I’ve been hanging onto the outline of this blog since August of 2010 so, it’s probably high time I organize the information and post it. The basis of the following was obtained from a customer exporting sampled J-Flow from a Juniper router. For those of you who don’t know what J-Flow is, it is basically NetFlow.  IPFIX is the emerging standard for NetFlow.   This blog is about MPLS tags.

A customer called in looking to report on MPLS tags. Juniper J-Flow MPLS sampling will export the following fields in their template:

  • MPLS Label #1
  • MPLS Label #2
  • MPLS Label #3
  • MPLS EXP Information
  • FEC IP Address

Cisco also supports NetFlow MPLS exports.  This customer wanted to report on the MPLS tags using NetFlow.  I was excited at the opportunity to create a new report and decided to look at templates they were exporting.  I found two.

Juniper J-FLow MPLS Tags

The first template 10021 told us that the flows were being sampled 1 in every 1000 packets. This template was being exported once every minute.

The second template 10022 contain the actual flows which are used by Scrutinizer for the majority of J-Flow reporting.

J-Flow Sampling Rate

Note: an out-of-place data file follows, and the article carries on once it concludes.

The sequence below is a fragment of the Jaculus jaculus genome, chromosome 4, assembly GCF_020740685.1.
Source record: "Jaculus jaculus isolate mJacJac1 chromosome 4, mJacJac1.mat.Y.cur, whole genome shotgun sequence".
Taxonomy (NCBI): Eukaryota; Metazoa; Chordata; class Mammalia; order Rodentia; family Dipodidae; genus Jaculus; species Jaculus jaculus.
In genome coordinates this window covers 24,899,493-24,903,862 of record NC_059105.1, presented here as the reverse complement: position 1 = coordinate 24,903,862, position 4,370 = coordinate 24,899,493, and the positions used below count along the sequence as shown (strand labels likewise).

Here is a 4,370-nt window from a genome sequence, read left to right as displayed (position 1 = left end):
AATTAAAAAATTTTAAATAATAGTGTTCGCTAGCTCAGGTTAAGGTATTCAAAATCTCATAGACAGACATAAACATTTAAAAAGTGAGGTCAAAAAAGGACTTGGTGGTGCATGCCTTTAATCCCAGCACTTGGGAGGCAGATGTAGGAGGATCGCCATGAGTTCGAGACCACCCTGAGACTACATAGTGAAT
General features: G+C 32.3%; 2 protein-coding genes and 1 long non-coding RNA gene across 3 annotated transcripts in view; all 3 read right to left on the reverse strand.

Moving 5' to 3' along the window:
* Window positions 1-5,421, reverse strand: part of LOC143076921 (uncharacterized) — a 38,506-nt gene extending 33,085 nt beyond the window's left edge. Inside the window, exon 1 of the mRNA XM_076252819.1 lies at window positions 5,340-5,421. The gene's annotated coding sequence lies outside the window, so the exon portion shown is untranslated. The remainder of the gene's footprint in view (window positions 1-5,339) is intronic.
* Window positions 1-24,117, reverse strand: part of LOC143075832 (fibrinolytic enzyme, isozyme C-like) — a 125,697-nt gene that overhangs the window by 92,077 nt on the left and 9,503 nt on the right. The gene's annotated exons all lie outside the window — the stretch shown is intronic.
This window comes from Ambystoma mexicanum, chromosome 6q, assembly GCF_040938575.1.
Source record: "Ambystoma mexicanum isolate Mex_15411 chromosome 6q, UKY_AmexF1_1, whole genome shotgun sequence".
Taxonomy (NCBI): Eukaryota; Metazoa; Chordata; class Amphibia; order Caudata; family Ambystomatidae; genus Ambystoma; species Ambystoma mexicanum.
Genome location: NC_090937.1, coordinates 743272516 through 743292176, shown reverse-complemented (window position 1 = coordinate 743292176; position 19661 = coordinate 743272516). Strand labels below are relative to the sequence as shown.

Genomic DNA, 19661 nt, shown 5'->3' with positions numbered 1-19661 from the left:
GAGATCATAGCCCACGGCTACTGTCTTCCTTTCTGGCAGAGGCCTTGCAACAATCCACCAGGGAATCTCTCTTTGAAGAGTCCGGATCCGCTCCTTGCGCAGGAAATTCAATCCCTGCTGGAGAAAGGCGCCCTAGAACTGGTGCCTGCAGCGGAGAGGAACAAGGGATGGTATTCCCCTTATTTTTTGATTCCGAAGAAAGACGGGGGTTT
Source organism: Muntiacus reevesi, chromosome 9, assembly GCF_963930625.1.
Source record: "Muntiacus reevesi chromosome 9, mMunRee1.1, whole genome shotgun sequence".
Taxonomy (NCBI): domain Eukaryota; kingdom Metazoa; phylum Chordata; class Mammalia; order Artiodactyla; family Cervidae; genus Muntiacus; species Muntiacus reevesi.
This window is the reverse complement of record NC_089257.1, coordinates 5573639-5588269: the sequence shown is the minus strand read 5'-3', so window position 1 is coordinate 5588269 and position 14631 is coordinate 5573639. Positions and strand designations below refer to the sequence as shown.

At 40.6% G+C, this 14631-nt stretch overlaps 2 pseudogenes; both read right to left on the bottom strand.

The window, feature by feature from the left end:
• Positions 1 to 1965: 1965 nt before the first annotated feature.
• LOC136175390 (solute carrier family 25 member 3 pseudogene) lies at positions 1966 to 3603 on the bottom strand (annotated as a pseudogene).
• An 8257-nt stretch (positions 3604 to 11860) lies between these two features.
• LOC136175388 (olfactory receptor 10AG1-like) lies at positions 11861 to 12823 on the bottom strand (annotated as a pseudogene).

I opened up the template with FlowView to view all of the fields and noticed 3 fields I hadn’t seen before:

  • mplsLabelStackSection
  • mplsLabelStackSection2
  • mplsLabelStackSection3
MPLS Label Format

We were able to provide the BGP / Autonomous System reports he was looking for based on MPLS filters. He then wanted some MPLS tag NetFlow reports which are still under consideration.  Here’s what I want to know; who else is looking for MPLS tag reports using NetFlow?  Contact me if you’re interested.

Mike Patterson author pic

Michael

Michael is one of the Co-founders and the former product manager for Scrutinizer. He enjoys many outdoor winter sports and often takes videos when he is snowmobiling, ice fishing or sledding with his kids. Cold weather and lots of snow make the best winters as far as he is concerned. Prior to starting Somix and Plixer, Mike worked in technical support at Cabletron Systems, acquired his Novell CNE and then moved to the training department for a few years. While in training he finished his Masters in Computer Information Systems from Southern New Hampshire University and then left technical training to pursue a new skill set in Professional Services. In 1998 he left the 'Tron' to start Somix which later became Plixer.

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